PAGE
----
Once there was a nebbish, who after countless rejections from women and endless social embarrassments, decided to see a psychiatrist.
The doctor immediately knew he was dealing with a total bore. The man kept whining and complaining; the doctor was happy knowing he’d get paid for the hour because it was like having a tooth pulled listening to him. But he was a good doctor; he’d seen these cases before. He knew what to do. He sent him to a specialist to remake his personality.
Reluctantly, the nebbish went to see the specialist.
A year later, the psychiatrist saw a tall, handsome man walk into his office. He introduced himself; it was the now former nebbish. The doctor asked him about the treatment. He was told everything had worked magnificently. He was completely made over. He’d received new clothes, a new haircut, taught how to successfully approach women, when to talk, when to keep his mouth shut, sent to a gym where he toned up his body, learned to sit up straight. He found out he was an attractive guy once he had changed his posture and some of his awkward habits. It was all about confidence.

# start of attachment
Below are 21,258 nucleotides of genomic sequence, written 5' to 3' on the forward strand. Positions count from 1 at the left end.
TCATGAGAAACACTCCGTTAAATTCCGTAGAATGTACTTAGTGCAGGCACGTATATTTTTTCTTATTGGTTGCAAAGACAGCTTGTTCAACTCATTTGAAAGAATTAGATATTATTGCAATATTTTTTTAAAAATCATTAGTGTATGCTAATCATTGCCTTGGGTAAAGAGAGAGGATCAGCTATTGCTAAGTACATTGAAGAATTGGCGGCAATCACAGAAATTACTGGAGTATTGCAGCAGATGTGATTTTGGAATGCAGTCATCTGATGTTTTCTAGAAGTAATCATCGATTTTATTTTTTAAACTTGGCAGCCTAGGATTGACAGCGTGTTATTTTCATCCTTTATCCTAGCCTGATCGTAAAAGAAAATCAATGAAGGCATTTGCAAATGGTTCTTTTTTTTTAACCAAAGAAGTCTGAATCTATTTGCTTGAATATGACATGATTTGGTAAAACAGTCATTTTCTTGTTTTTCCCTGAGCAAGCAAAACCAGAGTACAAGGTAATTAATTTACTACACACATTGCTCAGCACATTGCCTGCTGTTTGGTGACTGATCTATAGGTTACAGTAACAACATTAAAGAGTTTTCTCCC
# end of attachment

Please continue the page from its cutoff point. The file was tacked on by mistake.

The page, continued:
His life had taken on a radical change; he was out six, sometimes seven days a week. Women! He’d never known so many women, and they seemed to like him. They made themselves available. That was the amazing thing; they found him charming, funny and a good prospect, a real mensch.
The doctor congratulated him, shook his hand and wished him the best; but to the doctor’s surprise, the man didn’t leave the office. The doctor was perplexed. He asked if there was something else he could do. The man hesitatingly said he’d come to consult with him. He explained that since his life had changed he’d realized that he was miserable. At first he was happy with his new lifestyle but slowly realized that he had no time for any of his former interests. He discovered he was happier living in his nebbish world pursuing his nebbish interests. That was the role he was cut out for; he could function personally as a nebbish; now he was a slave to the expectations of others.
And with a pleading tone in his voice he asked the doctor if there was any way that he could change him back?